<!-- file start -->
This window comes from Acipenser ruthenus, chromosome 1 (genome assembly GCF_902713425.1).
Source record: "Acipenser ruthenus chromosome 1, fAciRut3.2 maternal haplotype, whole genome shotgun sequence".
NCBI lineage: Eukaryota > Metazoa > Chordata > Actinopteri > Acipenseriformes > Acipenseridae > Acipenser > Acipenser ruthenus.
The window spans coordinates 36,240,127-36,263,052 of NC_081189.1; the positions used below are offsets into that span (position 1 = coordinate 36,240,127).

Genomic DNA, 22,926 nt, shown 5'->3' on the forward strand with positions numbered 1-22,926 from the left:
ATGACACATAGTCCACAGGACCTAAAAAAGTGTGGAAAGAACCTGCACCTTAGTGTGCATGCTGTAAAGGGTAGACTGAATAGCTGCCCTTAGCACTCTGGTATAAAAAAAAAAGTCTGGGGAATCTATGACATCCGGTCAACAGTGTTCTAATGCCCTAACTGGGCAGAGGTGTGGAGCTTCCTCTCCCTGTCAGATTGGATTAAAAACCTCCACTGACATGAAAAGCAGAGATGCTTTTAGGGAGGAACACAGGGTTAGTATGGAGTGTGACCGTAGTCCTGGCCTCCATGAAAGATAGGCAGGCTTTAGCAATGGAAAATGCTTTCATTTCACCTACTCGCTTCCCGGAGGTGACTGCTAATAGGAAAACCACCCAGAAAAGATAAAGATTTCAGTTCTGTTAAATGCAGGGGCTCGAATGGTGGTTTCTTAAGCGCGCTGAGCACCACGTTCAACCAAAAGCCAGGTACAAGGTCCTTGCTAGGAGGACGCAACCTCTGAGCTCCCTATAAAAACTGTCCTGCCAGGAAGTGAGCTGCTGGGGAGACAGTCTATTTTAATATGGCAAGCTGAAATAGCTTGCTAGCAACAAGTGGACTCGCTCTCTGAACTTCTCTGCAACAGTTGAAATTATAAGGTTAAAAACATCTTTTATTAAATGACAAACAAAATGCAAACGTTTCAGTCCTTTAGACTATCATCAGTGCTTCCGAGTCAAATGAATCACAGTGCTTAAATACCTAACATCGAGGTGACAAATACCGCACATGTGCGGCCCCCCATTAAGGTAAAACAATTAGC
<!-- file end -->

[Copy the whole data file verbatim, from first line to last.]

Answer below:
This window comes from Acipenser ruthenus, chromosome 1 (genome assembly GCF_902713425.1).
Source record: "Acipenser ruthenus chromosome 1, fAciRut3.2 maternal haplotype, whole genome shotgun sequence".
NCBI lineage: Eukaryota > Metazoa > Chordata > Actinopteri > Acipenseriformes > Acipenseridae > Acipenser > Acipenser ruthenus.
The window spans coordinates 36,240,127-36,263,052 of NC_081189.1; the positions used below are offsets into that span (position 1 = coordinate 36,240,127).

Genomic DNA, 22,926 nt, shown 5'->3' on the forward strand with positions numbered 1-22,926 from the left:
ATGACACATAGTCCACAGGACCTAAAAAAGTGTGGAAAGAACCTGCACCTTAGTGTGCATGCTGTAAAGGGTAGACTGAATAGCTGCCCTTAGCACTCTGGTATAAAAAAAAAAGTCTGGGGAATCTATGACATCCGGTCAACAGTGTTCTAATGCCCTAACTGGGCAGAGGTGTGGAGCTTCCTCTCCCTGTCAGATTGGATTAAAAACCTCCACTGACATGAAAAGCAGAGATGCTTTTAGGGAGGAACACAGGGTTAGTATGGAGTGTGACCGTAGTCCTGGCCTCCATGAAAGATAGGCAGGCTTTAGCAATGGAAAATGCTTTCATTTCACCTACTCGCTTCCCGGAGGTGACTGCTAATAGGAAAACCACCCAGAAAAGATAAAGATTTCAGTTCTGTTAAATGCAGGGGCTCGAATGGTGGTTTCTTAAGCGCGCTGAGCACCACGTTCAACCAAAAGCCAGGTACAAGGTCCTTGCTAGGAGGACGCAACCTCTGAGCTCCCTATAAAAACTGTCCTGCCAGGAAGTGAGCTGCTGGGGAGACAGTCTATTTTAATATGGCAAGCTGAAATAGCTTGCTAGCAACAAGTGGACTCGCTCTCTGAACTTCTCTGCAACAGTTGAAATTATAAGGTTAAAAACATCTTTTATTAAATGACAAACAAAATGCAAACGTTTCAGTCCTTTAGACTATCATCAGTGCTTCCGAGTCAAATGAATCACAGTGCTTAAATACCTAACATCGAGGTGACAAATACCGCACATGTGCGGCCCCCCATTAAGGTAAAACAATTAGC